The details of the above described fuse holder appear more fully in U.S. Pat. No. 4,966,561. The further description and drawings of that patent are incorporated herein by reference.
A fuse carrier of the form shown in the drawings, and a conventional fuse carrier as well (see FIGS. 32 and 33 in the '561 patent) can be equipped with a fuse and locked in the receptacle as a safeguard against the protected circuit being deenergized unintentionally, using a locking device 64 comprising clip 66 and padlock 68.
The fuse carrier can be locked in the receptacle in an "off" or open-circuit control condition by removing the fuse first, then using the locking device described below.
As a further alternative, a "dummy" fuse carrier may be used, lacking fuse 60 and lacking the contact 62 which is opposite to bridging portion 58a of the lever 58, preferably retaining contact 62 remote from bridging portion 58a; and in the dummy fuse carrier (as in common fuse holders that do not have lever 58) the lever can be omitted, the locking device then acting on the unitary body of the "dummy" fuse carrier.
Locking device 64 (FIGS. 1, 2 and 11) is used for locking the fuse holder 30, 32 of FIGS. 1-10 against removal of its fuse carrier 32. The locking device 64 includes a locking clip 66 (FIGS. 11-16) and a padlock 68. When the locking capability is to be utilized, clip 66 is inserted. The locking clip may form a permanent part of the fuse holder, as when the clip 66' of FIG. 17 (described below) is used. Locking clip 66 is readily removable after the need for locking the fuse holder is over, as explained below.
Clip 66 includes an external upward extending portion 66a having a hole 66b for receiving the hasp 68a of the padlock. Clip 66 also includes an offset portion 66c and an internal downward extending blade portion 66d, parallel to external portion 66a but spaced from it by offset portion 66c. Locating tips 66e extend downward from off-set portion 66c, spaced from blade 66d. Two detents 66f project to the left (FIG. 13) from the lower end of blade 66d, spaced downward from offset portion 66c.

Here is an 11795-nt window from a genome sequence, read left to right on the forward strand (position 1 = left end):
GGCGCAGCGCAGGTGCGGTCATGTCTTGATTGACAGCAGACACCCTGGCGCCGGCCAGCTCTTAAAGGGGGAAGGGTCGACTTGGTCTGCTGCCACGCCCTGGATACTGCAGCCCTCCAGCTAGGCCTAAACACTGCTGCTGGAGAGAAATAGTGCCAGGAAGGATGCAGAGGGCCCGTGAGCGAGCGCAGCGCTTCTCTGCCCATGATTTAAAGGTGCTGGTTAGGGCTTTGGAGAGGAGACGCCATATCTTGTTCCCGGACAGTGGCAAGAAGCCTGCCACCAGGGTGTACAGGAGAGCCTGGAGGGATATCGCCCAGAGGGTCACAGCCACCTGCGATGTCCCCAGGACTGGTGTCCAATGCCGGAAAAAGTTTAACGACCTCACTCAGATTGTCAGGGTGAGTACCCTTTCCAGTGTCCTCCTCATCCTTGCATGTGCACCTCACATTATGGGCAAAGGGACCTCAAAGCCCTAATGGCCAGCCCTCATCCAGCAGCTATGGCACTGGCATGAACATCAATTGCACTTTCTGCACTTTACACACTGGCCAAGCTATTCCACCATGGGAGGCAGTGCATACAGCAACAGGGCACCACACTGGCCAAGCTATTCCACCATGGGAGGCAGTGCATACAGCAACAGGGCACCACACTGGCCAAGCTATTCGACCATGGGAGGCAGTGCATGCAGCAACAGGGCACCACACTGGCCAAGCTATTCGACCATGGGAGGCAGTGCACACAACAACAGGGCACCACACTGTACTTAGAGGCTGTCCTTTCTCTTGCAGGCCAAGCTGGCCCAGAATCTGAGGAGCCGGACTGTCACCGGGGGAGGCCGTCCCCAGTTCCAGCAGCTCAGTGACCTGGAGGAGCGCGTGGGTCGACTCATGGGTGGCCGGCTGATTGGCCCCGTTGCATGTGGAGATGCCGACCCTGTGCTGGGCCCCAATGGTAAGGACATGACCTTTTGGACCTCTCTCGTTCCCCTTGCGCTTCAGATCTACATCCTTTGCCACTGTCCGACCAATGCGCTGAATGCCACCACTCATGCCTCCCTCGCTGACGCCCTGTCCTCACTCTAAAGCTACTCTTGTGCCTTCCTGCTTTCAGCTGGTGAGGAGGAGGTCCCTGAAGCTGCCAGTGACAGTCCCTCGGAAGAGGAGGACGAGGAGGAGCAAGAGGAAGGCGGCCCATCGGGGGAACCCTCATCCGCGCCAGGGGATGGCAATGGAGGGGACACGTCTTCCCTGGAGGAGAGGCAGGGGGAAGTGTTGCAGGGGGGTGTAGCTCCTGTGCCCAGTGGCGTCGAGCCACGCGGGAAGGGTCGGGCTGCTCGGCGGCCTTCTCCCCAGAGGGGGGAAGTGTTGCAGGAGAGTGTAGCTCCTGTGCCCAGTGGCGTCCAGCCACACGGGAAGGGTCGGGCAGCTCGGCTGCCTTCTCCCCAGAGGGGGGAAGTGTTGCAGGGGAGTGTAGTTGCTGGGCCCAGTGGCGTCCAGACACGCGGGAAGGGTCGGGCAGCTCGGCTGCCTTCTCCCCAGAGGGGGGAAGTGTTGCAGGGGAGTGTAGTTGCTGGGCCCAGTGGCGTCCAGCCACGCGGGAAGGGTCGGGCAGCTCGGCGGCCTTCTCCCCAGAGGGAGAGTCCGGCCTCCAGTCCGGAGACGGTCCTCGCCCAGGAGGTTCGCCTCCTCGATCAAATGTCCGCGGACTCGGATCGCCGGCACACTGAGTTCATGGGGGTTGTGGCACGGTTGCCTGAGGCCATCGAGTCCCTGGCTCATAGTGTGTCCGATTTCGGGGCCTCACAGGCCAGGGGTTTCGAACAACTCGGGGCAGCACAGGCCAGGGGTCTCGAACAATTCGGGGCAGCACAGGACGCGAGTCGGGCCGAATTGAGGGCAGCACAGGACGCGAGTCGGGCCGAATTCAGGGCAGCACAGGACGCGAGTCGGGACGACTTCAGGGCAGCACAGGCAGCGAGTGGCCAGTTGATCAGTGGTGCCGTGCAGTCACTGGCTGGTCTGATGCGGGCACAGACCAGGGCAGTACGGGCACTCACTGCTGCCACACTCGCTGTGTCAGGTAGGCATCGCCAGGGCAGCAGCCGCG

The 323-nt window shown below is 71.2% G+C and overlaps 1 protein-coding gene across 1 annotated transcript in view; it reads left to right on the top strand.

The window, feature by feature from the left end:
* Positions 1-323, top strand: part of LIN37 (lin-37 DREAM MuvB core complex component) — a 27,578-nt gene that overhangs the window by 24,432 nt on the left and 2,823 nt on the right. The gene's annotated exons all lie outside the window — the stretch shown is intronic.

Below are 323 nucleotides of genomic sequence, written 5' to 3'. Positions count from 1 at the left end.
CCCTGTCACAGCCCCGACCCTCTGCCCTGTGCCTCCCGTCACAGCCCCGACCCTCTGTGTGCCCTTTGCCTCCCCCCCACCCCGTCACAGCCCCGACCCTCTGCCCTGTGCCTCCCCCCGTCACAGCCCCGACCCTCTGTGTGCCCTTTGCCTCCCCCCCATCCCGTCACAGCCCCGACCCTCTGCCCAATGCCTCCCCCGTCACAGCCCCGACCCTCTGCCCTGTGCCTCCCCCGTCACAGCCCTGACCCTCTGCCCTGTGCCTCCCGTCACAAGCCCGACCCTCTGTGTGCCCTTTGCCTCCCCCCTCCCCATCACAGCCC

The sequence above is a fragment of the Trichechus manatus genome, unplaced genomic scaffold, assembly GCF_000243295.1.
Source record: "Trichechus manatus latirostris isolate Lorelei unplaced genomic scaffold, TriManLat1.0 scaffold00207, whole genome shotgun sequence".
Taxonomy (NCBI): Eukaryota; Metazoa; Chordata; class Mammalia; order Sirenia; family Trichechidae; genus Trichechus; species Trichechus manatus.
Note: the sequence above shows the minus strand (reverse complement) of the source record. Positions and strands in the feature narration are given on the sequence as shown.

FIG. 12 shows an end wall 34b of receptacle 30, as seen from inside the cavity of the receptacle. Each end wall 34b has a rib 34c to be engaged by detents 66f when offset 66c rests on portion 34d of the receptacle end wall. Portion 34d (as viewed in FIG. 11) comprises the thickness of the end wall including rib 34e. The space between blade 66d and locating tips 66e is greater by a small amount than the thickness of the end wall 34b between them, providing a clearance or separation of (for example) 0.015 inch between end wall 34b and the surfaces of blade 66d and locating tips 66e. That clearance makes it easy to apply the clip to end wall 34b and to remove it, without requiring the clip to bend when bending assembled or removed.
When the locking device is to be used, clip 66 is assembled to end wall 34b of the receptacle 34 before the pull-out or fuse carrier 32 is inserted. While clip 66 is being assembled to the receptacle to assume the position shown in FIG. 11, the clip slants to the left. It is moved downward until the upper edge of the wall 34b is received between portions 66d and 66e of the clip; then the clip is moved clockwise until detents 66f underlie abutment rib 34c. This is the assembled condition of the clip and the receptacle.
The pull-out or fuse carrier, or the dummy described above, is then inserted into the receptacle. If the circuit is to be securely maintained "on", on the fuse carrier is to be equipped with a fuse 60. If the circuit is to be "open" or "off", the fuse is removed from the fuse carrier before the fuse carrier is plugged into the receptacle. Alternatively, a dummy fuse carrier (mentioned above) is used. Hasp 68a of padlock 68 is passed through hole 66b in clip 66. Hole 66b locates the hasp in position to obstruct the path of removal of the pull-out or fuse carrier 32, or of a dummy fuse carrier. When the padlock is in place, lever 58 in a sense becomes a blocked portion of the fuse carrier. Moreover, lever 58 in particular cannot be operated to pry the fuse carrier upward for releasing the tight grip of the fuse-carrier contacts 62 and the receptacle contacts 40. However, the padlock blocks the fuse carrier from being pulled out of the receptacle in any manner, as if it had no lever 58. As already stated, the locking device 64 is a safeguard against thoughtless removal of the fuse carrier, by anyone who might not be aware of any special status of the particular circuit protected by that fuse holder. When the fuse has been removed from the fuse carrier, a technician can work on the circuit protected by a padlocked fuse holder without fear of an uninformed person restoring power. When the fuse carrier is equipped with a fuse, the padlock guards against power being interrupted to a security circuit by an uninformed person.
Removal of the padlock restores the fuse holder to its usual condition, in which the fuse carrier is removable from the receptacle. This is done in the case of fuse holders of the form in FIGS. 1-10 by operating lever 58 to release the fuse-carrier contacts from the grip of the receptacle contacts. When the locking device is used with a common form of fuse holder such as that in FIGS. 22 and 33 of the '561 patent, removal of the padlock frees the fuse carrier to be pulled out of the receptacle. In the same sense, removal of the padlock frees the fuse carrier of FIGS. 1 and 2 for removal.